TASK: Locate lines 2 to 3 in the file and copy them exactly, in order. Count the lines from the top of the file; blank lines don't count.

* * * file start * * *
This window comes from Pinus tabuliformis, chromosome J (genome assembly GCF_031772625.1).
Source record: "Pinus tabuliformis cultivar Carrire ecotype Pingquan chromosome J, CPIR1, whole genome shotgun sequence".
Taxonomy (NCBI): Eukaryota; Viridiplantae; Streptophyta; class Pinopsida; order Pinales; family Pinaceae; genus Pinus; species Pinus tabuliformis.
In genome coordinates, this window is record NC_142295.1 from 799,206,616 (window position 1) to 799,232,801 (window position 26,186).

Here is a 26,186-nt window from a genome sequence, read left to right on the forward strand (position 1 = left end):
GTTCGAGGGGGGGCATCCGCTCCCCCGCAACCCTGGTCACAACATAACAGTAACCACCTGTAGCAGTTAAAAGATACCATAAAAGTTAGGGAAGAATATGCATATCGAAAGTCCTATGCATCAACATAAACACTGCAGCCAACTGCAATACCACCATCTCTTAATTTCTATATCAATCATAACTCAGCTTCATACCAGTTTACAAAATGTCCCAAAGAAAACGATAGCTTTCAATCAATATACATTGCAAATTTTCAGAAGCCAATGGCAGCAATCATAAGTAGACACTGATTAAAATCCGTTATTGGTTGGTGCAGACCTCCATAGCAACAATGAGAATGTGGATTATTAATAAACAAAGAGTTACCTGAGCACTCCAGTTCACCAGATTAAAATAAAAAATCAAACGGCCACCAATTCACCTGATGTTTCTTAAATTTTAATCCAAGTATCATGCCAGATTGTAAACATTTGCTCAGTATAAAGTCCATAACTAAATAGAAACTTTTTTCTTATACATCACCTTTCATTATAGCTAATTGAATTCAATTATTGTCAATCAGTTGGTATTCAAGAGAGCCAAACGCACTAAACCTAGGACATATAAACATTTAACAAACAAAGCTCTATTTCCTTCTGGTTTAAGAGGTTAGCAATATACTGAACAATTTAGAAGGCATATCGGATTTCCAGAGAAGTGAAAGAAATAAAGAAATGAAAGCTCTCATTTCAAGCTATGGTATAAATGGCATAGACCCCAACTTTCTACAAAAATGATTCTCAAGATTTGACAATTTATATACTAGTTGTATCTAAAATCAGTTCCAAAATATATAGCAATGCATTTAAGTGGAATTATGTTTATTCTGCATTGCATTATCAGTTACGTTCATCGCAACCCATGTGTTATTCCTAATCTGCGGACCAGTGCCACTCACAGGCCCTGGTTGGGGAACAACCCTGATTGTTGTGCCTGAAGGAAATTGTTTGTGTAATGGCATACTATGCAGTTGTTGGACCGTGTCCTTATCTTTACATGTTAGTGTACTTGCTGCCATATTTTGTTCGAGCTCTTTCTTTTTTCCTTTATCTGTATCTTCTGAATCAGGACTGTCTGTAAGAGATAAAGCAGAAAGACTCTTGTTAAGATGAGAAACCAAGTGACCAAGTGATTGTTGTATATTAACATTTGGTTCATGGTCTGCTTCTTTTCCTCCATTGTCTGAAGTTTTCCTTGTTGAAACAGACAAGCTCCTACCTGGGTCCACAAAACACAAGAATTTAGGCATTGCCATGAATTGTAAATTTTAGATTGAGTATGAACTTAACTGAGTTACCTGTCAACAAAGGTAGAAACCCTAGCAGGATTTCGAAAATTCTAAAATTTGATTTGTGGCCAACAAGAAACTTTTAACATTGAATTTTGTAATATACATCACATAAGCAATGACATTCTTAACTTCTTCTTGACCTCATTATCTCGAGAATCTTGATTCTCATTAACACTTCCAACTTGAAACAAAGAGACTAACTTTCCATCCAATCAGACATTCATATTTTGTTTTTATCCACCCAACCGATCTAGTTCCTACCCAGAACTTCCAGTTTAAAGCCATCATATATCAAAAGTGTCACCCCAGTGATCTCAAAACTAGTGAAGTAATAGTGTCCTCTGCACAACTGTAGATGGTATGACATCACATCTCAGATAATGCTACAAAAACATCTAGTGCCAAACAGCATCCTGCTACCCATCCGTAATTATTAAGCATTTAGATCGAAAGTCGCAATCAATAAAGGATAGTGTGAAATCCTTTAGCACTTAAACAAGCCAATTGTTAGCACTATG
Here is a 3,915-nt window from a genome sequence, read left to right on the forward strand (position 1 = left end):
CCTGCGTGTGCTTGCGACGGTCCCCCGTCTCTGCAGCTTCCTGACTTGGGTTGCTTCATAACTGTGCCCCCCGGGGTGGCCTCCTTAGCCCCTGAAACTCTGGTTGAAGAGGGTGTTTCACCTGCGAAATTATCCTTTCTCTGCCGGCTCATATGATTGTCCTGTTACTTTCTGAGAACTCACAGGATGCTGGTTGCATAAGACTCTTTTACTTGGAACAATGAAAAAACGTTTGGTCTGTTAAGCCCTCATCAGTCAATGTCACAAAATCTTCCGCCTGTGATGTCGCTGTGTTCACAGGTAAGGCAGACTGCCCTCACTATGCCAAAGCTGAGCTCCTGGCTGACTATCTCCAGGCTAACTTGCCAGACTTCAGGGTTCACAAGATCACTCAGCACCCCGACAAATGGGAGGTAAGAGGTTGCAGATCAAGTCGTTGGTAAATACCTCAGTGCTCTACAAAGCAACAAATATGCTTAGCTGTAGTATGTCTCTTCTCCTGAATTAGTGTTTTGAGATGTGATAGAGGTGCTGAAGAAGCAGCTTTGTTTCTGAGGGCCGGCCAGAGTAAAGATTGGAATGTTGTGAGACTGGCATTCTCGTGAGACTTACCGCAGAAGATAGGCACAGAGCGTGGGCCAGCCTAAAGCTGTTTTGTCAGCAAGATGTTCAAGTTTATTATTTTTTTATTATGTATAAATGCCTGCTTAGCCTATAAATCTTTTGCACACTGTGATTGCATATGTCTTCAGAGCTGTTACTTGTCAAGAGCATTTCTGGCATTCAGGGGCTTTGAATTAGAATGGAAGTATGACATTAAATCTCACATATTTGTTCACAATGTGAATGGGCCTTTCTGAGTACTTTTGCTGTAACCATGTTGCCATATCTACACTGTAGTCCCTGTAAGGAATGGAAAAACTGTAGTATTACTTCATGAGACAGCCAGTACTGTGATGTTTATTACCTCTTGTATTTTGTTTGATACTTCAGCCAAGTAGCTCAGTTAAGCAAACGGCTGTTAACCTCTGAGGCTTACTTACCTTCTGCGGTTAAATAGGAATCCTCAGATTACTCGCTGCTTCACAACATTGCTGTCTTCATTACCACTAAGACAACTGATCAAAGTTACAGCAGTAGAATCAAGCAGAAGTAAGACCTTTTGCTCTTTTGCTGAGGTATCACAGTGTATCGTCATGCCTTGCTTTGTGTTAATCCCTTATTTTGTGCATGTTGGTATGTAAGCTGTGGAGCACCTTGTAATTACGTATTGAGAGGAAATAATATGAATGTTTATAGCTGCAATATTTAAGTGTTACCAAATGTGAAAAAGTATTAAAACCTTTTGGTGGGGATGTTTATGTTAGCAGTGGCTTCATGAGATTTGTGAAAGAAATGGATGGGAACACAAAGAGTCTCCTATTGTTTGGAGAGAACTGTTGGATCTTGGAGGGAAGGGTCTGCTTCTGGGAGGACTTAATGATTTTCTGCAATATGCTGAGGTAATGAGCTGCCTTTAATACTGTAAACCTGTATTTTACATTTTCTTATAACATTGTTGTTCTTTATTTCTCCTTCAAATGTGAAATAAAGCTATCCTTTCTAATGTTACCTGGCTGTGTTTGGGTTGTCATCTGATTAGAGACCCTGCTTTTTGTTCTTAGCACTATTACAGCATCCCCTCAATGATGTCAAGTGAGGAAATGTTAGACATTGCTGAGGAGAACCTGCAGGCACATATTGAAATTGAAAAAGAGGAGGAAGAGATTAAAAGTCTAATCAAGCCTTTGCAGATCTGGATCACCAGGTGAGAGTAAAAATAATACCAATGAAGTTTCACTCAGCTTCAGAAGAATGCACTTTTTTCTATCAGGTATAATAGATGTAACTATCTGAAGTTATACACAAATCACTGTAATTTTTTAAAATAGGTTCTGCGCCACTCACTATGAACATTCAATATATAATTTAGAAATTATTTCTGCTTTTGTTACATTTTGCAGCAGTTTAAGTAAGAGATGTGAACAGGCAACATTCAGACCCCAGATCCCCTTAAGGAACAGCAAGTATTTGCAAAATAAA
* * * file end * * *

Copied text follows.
Source record: "Pinus tabuliformis cultivar Carrire ecotype Pingquan chromosome J, CPIR1, whole genome shotgun sequence".
Taxonomy (NCBI): Eukaryota; Viridiplantae; Streptophyta; class Pinopsida; order Pinales; family Pinaceae; genus Pinus; species Pinus tabuliformis.